This is the new buzzword coined by HMRC to describe “tax cheats”. They have published a statement about how they are going to manage deliberate defaulters by a new programme of special rules. It seems to me that there is not much new in this programme; they always took a pretty vigorous approach to people who were fraudulent with their tax affairs. What is new is the fact that it has now been codified – perhaps so that nobody can be under any misunderstanding about how HMRC will react if they deliberately fail to meet their tax obligations.
One can entirely understand and support the vigorous scrutiny and pursuit of those who act fraudulently in tax matters. A recurring theme in the published material is that honest taxpayers need to be reassured that tax evaders will be penalised and their tax affairs closely supervised. Everyone will applaud that – but there is an anxiety that HMRC will punish taxpayers disproportionately for simply making a mistake where there is no element of deliberate default.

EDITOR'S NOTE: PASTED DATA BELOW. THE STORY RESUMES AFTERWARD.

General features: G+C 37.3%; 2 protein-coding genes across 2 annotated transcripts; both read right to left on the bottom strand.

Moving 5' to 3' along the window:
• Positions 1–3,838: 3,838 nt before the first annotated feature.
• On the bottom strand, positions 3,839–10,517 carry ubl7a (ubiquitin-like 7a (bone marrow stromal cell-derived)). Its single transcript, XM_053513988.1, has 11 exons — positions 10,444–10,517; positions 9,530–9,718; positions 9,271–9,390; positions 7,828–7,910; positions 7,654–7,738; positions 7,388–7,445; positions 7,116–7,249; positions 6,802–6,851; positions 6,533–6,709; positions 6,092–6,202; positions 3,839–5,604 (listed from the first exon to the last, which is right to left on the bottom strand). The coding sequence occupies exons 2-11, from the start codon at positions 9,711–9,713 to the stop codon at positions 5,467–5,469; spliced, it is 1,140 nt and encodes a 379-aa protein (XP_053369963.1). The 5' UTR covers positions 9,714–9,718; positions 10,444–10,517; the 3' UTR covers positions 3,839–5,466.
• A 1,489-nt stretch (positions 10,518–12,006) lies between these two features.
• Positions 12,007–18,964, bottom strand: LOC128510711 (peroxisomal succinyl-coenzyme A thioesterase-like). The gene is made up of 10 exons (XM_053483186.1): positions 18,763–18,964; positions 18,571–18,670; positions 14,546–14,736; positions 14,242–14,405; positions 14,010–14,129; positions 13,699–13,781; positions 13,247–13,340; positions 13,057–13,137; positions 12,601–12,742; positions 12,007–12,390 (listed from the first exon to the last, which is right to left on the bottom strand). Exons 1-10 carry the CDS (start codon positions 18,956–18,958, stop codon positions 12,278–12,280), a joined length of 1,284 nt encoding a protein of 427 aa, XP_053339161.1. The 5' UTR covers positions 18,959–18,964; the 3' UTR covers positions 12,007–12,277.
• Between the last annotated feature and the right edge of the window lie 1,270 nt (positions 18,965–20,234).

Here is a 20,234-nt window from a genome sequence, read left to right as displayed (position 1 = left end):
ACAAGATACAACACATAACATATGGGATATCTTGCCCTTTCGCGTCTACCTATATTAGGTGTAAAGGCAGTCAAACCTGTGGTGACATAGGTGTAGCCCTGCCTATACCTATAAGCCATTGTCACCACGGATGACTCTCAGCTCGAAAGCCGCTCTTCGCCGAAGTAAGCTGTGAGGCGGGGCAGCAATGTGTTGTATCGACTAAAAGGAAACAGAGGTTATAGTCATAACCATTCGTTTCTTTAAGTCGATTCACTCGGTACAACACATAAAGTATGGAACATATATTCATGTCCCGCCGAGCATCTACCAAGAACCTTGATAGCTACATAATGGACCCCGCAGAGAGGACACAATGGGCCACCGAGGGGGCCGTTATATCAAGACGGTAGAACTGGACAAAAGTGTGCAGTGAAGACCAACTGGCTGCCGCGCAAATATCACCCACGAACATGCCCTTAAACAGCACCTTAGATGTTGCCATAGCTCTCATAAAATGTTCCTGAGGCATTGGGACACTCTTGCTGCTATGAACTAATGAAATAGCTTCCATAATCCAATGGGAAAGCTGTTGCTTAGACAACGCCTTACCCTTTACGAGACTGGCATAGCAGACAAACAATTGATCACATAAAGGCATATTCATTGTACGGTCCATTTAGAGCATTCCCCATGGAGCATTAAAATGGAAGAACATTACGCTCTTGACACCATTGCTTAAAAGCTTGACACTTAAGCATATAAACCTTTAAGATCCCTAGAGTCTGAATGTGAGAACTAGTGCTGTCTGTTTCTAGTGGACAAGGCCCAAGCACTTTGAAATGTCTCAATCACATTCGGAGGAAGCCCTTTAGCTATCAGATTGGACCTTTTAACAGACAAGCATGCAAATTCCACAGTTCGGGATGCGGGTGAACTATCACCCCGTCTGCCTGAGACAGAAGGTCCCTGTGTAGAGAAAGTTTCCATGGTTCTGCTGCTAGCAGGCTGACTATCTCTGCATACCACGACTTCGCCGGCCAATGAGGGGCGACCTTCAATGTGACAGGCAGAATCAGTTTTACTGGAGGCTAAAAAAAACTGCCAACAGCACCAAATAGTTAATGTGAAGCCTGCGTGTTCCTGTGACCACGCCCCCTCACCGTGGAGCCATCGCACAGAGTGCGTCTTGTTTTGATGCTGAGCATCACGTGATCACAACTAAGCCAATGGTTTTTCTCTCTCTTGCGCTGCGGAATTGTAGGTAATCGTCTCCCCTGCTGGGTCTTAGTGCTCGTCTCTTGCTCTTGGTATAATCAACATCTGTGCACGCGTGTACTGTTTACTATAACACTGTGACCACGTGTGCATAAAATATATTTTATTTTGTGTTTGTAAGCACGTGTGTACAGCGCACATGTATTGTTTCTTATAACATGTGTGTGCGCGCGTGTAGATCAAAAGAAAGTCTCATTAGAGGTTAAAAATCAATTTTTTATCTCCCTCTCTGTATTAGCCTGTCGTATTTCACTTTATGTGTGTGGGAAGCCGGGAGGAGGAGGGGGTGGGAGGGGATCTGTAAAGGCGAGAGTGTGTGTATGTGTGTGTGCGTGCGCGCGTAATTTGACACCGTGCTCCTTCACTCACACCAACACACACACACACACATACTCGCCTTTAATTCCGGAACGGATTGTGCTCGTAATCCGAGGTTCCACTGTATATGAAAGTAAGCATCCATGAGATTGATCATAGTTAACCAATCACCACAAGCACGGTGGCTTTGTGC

The plan is that somebody who is identified as a deliberate defaulter is going to be investigated thoroughly by HMRC. They will be told that they will be placed on the deliberate defaulters programme which means that they will have their tax affairs closely scrutinised – and this scrutiny would carry on for five years – and heaven help them if they do not alter their behaviour.
The danger here of course is that somebody could end up on the defaulters programme by accident. HMRC have become a little more understanding on this subject and seem now to accept that it is possible for taxpayers to make an innocent mistake.
However, I was alarmed to read the recent case of Alan Kenyon TC 968 in which Mr Kenyon claimed travelling expenses as a deduction from his self-employed income. HMRC did not consider the expenses were allowable, and the argument ended up before the Tribunal where HMRC claimed that he was negligent simply because he made a claim they disagreed with. Fortunately the Tribunal would have none of it – but this is a very serious and worrying approach. I bet it won’t be long before they run this argument again.